Strict rules keep African firms away from stockmarkets

Friday March 3 2017

The Nairobi Securities Exchange. PHOTO |

The Nairobi Securities Exchange. PHOTO | FILE 


Tight requirements coupled with a fear of public scrutiny have locked out 420 local companies from being listed on stock exchanges in Africa.

The PwC 2016 Africa Capital Markets Watch estimates that Africa has 700 companies with annual revenues in excess of $500 million, but only 40 per cent are listed.

Rwanda Capital Markets Authority executive director Robert Mathu and chief executive Celestin Rwabukumba said lack of a strong corporate governance culture, as well as structures and management systems are partly to blame for companies not making it to the trading floor.

They told The EastAfrican that even though most companies want to grow their businesses, they lack expansion strategies.

In Rwanda, transport company Kigali Bus Services has been trying to get regulatory approval for the past three years to list on a special market, but has not yet succeeded.

“With increased scrutiny from regulators looking to enhance the appeal of local markets by protecting yield-seeking investors, achieving a successful offering is an increasingly complex and time-consuming process,” the PwC report, which was released this month, states.

Listing by the companies could bolster activity on African bourses whose transactions declined 28 per cent in 2016 resulting in a 33 per cent fall in value compared with the same period in 2015.

“The entry by these [420] participants over the coming years will contribute to furthering depth and breadth of the African capital markets landscape,” notes the report.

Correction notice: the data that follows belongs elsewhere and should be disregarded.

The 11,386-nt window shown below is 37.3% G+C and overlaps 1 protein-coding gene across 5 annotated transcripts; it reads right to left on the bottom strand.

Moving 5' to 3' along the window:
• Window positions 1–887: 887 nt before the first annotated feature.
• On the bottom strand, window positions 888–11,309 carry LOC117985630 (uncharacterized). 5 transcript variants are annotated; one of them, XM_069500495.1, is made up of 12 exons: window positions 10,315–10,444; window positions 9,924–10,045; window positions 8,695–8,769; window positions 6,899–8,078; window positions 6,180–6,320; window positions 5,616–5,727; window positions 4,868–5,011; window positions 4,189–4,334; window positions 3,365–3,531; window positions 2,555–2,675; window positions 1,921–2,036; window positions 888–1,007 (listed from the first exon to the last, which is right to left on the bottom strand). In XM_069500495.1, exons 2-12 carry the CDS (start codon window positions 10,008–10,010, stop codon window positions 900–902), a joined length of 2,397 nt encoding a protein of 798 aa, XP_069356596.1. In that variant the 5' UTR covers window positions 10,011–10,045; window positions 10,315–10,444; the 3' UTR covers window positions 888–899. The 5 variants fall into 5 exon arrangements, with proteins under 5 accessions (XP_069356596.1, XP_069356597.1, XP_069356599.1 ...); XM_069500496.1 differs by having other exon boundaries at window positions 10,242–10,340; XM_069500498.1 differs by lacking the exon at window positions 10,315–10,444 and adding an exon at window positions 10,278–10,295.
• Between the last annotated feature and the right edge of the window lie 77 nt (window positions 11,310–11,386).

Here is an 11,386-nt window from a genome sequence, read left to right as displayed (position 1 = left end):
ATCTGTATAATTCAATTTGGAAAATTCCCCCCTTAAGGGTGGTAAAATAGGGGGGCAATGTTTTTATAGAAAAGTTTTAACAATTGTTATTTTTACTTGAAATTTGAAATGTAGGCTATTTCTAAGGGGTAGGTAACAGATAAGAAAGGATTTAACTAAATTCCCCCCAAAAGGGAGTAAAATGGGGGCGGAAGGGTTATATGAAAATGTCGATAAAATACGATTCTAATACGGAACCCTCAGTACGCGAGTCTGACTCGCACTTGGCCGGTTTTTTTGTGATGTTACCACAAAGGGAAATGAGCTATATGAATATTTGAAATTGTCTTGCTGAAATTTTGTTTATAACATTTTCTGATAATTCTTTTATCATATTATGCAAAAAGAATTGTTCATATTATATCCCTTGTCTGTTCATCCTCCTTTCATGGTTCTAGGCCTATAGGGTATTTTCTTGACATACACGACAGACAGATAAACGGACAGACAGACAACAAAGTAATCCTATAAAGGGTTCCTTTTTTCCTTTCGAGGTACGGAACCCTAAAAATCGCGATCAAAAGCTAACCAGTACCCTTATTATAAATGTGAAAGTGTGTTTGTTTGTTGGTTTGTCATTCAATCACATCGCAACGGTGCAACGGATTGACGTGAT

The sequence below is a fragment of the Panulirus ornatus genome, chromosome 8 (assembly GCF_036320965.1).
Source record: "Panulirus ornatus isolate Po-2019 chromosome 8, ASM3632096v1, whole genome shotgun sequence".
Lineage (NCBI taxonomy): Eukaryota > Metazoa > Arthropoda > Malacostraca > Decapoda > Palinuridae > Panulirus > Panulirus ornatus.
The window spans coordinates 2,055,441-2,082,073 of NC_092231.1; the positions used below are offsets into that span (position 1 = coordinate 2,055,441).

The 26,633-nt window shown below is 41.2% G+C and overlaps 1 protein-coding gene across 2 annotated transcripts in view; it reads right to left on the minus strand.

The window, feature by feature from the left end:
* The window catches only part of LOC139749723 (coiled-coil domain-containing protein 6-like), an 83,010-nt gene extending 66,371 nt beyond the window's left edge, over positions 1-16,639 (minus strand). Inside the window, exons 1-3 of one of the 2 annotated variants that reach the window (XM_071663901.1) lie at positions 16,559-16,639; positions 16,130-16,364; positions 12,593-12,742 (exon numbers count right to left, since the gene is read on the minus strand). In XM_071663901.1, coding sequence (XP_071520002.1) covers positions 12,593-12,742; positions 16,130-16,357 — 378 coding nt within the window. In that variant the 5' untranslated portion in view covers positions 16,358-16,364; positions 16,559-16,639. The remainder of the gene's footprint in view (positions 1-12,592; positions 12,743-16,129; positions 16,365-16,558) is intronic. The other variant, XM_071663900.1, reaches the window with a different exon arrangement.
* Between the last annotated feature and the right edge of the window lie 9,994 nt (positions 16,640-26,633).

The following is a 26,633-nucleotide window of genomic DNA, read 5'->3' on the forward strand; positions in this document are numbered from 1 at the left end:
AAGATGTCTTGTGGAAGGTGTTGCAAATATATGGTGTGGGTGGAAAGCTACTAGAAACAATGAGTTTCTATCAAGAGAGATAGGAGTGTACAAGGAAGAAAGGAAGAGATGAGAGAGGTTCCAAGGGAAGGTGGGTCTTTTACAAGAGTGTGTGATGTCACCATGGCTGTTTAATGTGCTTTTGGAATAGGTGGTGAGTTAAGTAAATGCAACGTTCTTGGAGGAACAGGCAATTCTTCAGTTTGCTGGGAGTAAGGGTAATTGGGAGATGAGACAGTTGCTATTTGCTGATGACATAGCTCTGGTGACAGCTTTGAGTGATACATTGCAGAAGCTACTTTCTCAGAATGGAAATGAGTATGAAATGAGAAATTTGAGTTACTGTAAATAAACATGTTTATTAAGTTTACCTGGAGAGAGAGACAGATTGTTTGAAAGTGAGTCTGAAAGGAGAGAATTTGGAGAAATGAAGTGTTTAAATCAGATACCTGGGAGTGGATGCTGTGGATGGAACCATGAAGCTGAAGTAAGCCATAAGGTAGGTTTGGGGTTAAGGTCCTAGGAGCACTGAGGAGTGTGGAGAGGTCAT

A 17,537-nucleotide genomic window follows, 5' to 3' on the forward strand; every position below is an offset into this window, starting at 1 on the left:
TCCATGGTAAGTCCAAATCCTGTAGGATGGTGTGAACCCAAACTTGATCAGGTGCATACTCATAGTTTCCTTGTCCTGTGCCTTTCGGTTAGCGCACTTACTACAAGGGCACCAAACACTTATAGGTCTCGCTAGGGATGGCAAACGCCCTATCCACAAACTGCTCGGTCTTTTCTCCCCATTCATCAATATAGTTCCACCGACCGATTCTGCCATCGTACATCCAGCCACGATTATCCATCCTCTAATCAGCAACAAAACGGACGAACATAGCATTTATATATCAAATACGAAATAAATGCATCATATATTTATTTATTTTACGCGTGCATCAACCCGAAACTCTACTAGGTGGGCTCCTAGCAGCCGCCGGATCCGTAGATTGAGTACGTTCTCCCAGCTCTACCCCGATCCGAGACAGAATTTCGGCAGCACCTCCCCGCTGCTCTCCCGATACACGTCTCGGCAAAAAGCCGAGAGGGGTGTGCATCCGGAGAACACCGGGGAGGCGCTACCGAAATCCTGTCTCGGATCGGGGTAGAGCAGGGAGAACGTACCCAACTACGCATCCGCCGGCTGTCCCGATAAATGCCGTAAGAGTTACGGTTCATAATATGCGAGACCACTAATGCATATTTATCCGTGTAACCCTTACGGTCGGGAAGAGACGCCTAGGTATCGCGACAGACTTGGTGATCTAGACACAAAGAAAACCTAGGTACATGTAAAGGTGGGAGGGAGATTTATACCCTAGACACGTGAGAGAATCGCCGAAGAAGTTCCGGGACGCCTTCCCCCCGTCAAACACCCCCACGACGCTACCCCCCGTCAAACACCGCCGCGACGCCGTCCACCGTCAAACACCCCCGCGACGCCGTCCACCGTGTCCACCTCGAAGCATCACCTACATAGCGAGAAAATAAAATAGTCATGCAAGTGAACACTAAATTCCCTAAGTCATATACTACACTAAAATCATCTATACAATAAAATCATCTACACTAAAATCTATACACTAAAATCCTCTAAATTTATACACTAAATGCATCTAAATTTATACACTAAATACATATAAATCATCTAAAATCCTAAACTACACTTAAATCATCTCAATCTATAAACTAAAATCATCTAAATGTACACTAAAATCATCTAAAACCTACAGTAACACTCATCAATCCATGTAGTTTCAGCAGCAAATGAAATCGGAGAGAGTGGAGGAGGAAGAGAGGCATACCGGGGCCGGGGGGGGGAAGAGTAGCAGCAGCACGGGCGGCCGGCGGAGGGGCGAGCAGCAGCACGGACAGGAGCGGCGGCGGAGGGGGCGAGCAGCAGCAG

However, business owners have to cede control or open their books to scrutiny to take the company to the trading floors.

Currency fluctuations

The PwC report shows that at least 90 per cent of African CEOs have expressed some degree of concern about the threat of currency fluctuations to their organisation’s growth prospects in the coming year.

Despite the challenges, market analysts see increasing momentum on African bourses driven by privatisation plans in Nigeria, Morocco, Egypt and Tanzania.

Current markets

Tanzania’s parliament has approved the Finance Bill 2016, which compelled electronic and communication companies registered in the country to list their shares on the Dar es Salaam Stock Exchange from July 2016.

As part of an agreement reached with the Federal Communications Commission, MTN Nigeria agreed to list its Nigerian business on the Nigerian Stock Exchange in due course. In addition, the Nigerian National Petroleum Corporation is being privatised.

The Rwandan government is currently offloading its share in I&M Bank. Mr Rwabukumba said five companies have expressed interest in listing on Rwanda bourse.

In East Africa, Kenya Capital Market Authority officials told The EastAfrican that listed firms and issuers of securities to the public have to fast track their turnaround strategies, particularly in the area of corporate governance.

The regulator also recommends strict adherence to continuous reporting obligations, corporate governance codes, and market conduct requirements.